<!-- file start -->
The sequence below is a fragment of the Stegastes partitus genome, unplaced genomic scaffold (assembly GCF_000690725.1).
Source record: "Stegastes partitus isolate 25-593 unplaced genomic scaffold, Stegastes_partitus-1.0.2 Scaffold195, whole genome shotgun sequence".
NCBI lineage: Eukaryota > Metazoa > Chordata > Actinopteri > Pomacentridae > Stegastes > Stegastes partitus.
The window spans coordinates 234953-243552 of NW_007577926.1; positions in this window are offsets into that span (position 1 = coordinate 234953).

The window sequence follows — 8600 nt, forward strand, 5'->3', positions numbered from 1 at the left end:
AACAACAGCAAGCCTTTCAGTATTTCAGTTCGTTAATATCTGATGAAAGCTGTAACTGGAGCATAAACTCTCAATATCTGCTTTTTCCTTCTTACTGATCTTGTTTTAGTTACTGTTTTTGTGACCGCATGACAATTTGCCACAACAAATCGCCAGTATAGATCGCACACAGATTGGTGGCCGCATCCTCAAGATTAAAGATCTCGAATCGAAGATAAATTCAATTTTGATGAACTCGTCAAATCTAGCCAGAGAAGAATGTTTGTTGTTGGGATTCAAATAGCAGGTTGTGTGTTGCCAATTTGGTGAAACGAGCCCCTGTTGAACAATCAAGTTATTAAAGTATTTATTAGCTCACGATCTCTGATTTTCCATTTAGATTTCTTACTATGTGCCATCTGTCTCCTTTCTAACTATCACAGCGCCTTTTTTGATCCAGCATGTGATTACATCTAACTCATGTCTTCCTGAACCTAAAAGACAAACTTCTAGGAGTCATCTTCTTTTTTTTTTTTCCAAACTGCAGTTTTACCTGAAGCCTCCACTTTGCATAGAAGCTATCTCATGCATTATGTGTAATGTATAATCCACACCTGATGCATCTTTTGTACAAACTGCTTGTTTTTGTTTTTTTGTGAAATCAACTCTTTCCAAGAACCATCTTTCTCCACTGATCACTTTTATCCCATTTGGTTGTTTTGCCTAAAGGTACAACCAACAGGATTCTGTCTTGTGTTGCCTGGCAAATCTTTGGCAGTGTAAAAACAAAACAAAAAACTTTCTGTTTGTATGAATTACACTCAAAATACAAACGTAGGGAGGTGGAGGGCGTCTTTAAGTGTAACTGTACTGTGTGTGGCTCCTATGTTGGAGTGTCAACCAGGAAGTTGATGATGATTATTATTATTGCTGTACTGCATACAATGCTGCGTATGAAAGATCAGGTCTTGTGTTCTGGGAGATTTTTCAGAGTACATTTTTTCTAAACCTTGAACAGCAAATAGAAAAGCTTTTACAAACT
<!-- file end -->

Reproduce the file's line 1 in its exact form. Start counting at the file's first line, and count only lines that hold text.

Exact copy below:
The sequence below is a fragment of the Stegastes partitus genome, unplaced genomic scaffold (assembly GCF_000690725.1).